Game #4: Mikhail Tal vs. Murray Chandler, 1982, 76 moves (Pawn Sacrifice for Activity)

Tal is playing against his favorite Caro-Kann opening and goes for long castles, which was, and remains, a popular way to meet the Classical Caro-Kann. After facing the challenging 14...Nc5, though, Tal reacts poorly and sacrifices a pawn for little compensation, following that decision up with a mistaken bishop placement. Tal goes on to lose the game as his opponent, bar one minor blip, converts well.

https://lichess.org/study/15R6jcxG/ERTr34gU#30

Sacrifice Rating

Objective rating: The best move, 16. c4, is given a +0.4 evaluation, while Tal's move, 16. Qe2, is given a 0.00 evaluation. Our table shows that Tal should therefore be awarded 3/5 points, but since his move barely retains equality, I'll give it a 2/5. 2/5 * 3 = 1.2, so 1.2/3.

Subjective rating: Tal's sacrifice was rather unnecessary and made him lose just after the opening. Moreover, he followed it up incorrectly — had he intended to play 18. Bc3 and draw that way, his sacrifice would have made more sense. I'll give this a 2/7.

Sacrifice rating: 3.2/10, a reasonably unsound sacrifice, and some might see this as a very generous rating, and they'd be right!

Game #5: Mikhail Tal vs. Liuben Spassov, 1977, 35 moves (Opposite-Side Castling Pawn Sacrifice)

Tal again makes short work of the Sicilian Defense. This time, he castles long and launches a powerful attack as he skillfully maneuvers his queen and minor pieces to support his onslaught. The pawn sacrifice with 21. f5 works out tactically and is very strong.

https://lichess.org/study/15R6jcxG/6FU2942U#40

Sacrifice Rating

Objective rating: The best move was chosen, so 5 points are awarded. The objective rating is weighted at 30%, so 3 points are awarded.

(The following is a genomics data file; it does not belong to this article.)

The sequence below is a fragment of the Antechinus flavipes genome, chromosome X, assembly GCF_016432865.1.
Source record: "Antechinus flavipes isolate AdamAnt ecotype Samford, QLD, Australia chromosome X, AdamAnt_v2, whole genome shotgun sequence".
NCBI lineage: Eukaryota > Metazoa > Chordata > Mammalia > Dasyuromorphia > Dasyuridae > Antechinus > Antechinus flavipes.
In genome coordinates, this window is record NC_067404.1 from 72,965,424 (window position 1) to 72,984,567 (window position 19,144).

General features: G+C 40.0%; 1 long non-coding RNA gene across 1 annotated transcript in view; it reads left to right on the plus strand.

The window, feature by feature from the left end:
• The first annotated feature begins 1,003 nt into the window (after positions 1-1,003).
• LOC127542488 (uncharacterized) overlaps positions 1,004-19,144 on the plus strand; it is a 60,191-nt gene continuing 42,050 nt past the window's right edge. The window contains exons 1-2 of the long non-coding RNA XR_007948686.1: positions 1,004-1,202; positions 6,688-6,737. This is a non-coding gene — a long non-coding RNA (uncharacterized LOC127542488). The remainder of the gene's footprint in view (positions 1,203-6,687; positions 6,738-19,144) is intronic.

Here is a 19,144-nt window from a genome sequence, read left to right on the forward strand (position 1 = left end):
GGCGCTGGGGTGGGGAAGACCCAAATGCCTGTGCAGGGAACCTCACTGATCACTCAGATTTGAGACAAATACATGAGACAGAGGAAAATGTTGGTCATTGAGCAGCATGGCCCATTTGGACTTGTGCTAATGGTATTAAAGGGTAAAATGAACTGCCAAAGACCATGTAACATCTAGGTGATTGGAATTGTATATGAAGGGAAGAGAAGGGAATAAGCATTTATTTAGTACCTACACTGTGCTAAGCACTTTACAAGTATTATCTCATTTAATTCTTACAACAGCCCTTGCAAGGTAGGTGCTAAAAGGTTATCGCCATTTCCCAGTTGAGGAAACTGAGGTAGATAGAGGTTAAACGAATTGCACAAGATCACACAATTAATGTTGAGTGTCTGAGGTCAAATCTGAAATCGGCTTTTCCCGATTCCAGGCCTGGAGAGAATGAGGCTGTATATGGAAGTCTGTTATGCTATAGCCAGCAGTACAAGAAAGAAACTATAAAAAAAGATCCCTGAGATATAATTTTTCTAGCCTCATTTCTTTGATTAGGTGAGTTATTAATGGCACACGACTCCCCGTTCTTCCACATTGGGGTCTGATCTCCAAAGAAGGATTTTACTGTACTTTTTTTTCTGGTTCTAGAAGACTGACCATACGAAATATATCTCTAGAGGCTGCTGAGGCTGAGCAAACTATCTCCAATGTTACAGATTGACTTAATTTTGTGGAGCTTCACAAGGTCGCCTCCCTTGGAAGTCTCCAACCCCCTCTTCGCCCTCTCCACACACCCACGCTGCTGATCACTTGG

Subjective rating: No reason to go against the objective rating here! 7/7

Sacrifice rating: 10/10, a completely sound sacrifice.

Game #6: Mikhail Tal vs. Anatoly Lutikov, 1967, 40 moves (Defending by Counter-Sacrificing)

From a quiet Semi-Slav Defense, it seems as if Tal is going to play a calm, positional game. Of course, you know what to expect by now! In fact, it was Tal's opponent, Anatoly S Lutikov, a strong player who Tal played many times, who started the fireworks with 20...f5. Tal responded with more chaos, going for a potential tripled pawn position, which Lutikov declined. Eventually, seeing as the position was trending in Lutikov's favor, Tal chose to sacrifice to defend and played 27. Re6, which will be the subject of our analysis.

https://lichess.org/study/15R6jcxG/paq9dejA#52

Sacrifice Rating

Objective rating: The best move, 27. Rde1, is given a -1.3 evaluation, while Tal's move, 27. Re6, is given a -3.72 evaluation. Therefore, Tal gets 0/3 for his counter-sacrfiice.

Subjective rating: The combination initiated with Tal's sacrifice is actually a smart way to try to get the draw, but it fails because of not one, but several concrete lines which offer chances for Black to play for a win. I'll give this a 2/7 because if it was good enough to confuse Lutikov, it must not be so easy to calculate the concrete engine lines over the board.

Sacrifice rating: 2/10, an unsound sacrifice.

Game #7: Mikhail Tal vs. László Szabó, 1973, 36 moves (Opposite-Side Castling Piece Sacrifice)

The Modern Defense invites many attacking setups from White, but, it being a hypermodern opening, the hope is that White overextends and leaves weaknesses Black can exploit later. In this game, Tal left no weaknesses and steamrolled the Modern in exemplary fashion. The sacrifice on move 22 with Bxf7+!! was accurate and well-timed.

https://lichess.org/study/15R6jcxG/j3nXko6H#42

Sacrifice Rating

Objective rating: The best move was chosen, so 5 points are awarded. The objective rating is weighted at 30%, so 3 points are awarded.

Subjective rating: No reason to go against the objective rating here! 7/7. In fact, Tal's play before the sacrifice is so precise and ahead of its time that I wish I could award this sacrifice more points!

Sacrifice rating: 10/10, a completely sound sacrifice.

Game #8: Kārlis Klāsups vs. Mikhail Tal, 1955, 40 moves (Pawn Sacrifice for Activity)